A quincunx is a geometric pattern consisting of five points arranged in a cross:

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This seems like a very specific name derived from the Latin root for five (quin). Are there other geometric arrangements with similar related names that were derived the same way, or is quincunx unique?

  • This really seems like a list request to me--could you possibly rewrite a bit?
    – user10893
    Oct 25, 2012 at 18:36
  • 1
    Please clarify what you mean by "geometric arrangements". Are you also specifically looking only for Latin-based words and only mystic symbols? Oct 25, 2012 at 19:07
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    I’ve found a few interesting ones to go with quincunx: semunce, sextile, semisextile, tetronkion, pentonkion, sequiquadrate. There is also some connection with NAND I am still tracking down.
    – tchrist
    Oct 25, 2012 at 19:33

2 Answers 2


I believe that tetractys should match this request.

Tetractys is a triangular figure consisting of ten points arranged in four rows, which is the geometrical representation of the fourth triangular number.

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    Tetra- would make it of Greek origin while quin- is Latin. I'm not sure if the OP is particular about this. But it might be worth noting in your answer. Interesting stuff. Oct 25, 2012 at 19:00

“Similar related names that were derived the same way” is unfortunately ambiguous, but if you mean are there other geometric arrangements with names formed by prefixing a Latin geometric term with a Latin numeric prefix, the answer is yes. For example, from etymonline, triangle derived “from O.Fr. triangle (13c.), from L. triangulum “triangle,” from neut. of adj. triangulus “three-cornered,” from tri- “three” (see tri-) + angulus “corner, angle”, and quadrangle “from O.Fr. quadrangle (13c.), from L.L. quadrangulum “four-sided figure,” properly neuter of Latin adjective quadrangulus “having four quarters,” from L. quattuor “four” (see four) + angulus “angle”. Pentagon and nonagon also are from Latin. However, pentangle and hexagon are from the Greek.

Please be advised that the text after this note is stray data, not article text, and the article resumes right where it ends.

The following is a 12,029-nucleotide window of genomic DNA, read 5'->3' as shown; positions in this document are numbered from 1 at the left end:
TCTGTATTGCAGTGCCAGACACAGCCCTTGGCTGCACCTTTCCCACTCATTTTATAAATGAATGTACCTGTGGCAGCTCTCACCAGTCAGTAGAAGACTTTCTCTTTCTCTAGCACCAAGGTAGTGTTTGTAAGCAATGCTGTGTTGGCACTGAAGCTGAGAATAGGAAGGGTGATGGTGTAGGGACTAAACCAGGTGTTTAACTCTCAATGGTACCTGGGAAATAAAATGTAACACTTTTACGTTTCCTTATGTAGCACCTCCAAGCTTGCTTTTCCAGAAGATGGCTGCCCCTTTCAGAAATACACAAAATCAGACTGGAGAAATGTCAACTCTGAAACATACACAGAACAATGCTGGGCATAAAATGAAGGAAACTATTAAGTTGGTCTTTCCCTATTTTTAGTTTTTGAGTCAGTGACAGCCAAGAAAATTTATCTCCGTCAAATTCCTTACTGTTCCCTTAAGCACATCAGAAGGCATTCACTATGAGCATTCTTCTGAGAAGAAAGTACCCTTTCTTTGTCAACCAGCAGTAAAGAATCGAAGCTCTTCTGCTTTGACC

• Sorry I wasn't more precise. I am aware of the names of geometric figures. I was hoping to get names of geometric arrangements.
    – nohat
    Oct 25, 2012 at 20:34
  • Pentagon looks Greek at both ends
    – Henry
    Oct 25, 2012 at 21:13
  • @Henry, I agree, but the etymonline pentagon entry suggests it arrived in English via Latin. Oct 25, 2012 at 22:39
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    @nohat, a geometric arrangement consists of lines (or hyperplanes), not of points. Points form geometric configurations, not arrangements. See sections 1.1 and 1.3 of Edelsbrunner's Algorithms in Combinatorial Geometry. Oct 25, 2012 at 22:53
  • I didn't mean any technical definition of "geometric arrangement"; I was just referring to the idea that a quincunx describes how five items might be arranged in a geometric pattern, such as dots on the side of a die, whereas a triangle describes a shape. I use these words in their lay meanings—the senses you would find in an ordinary dictionary.
    – nohat
    Oct 25, 2012 at 23:26

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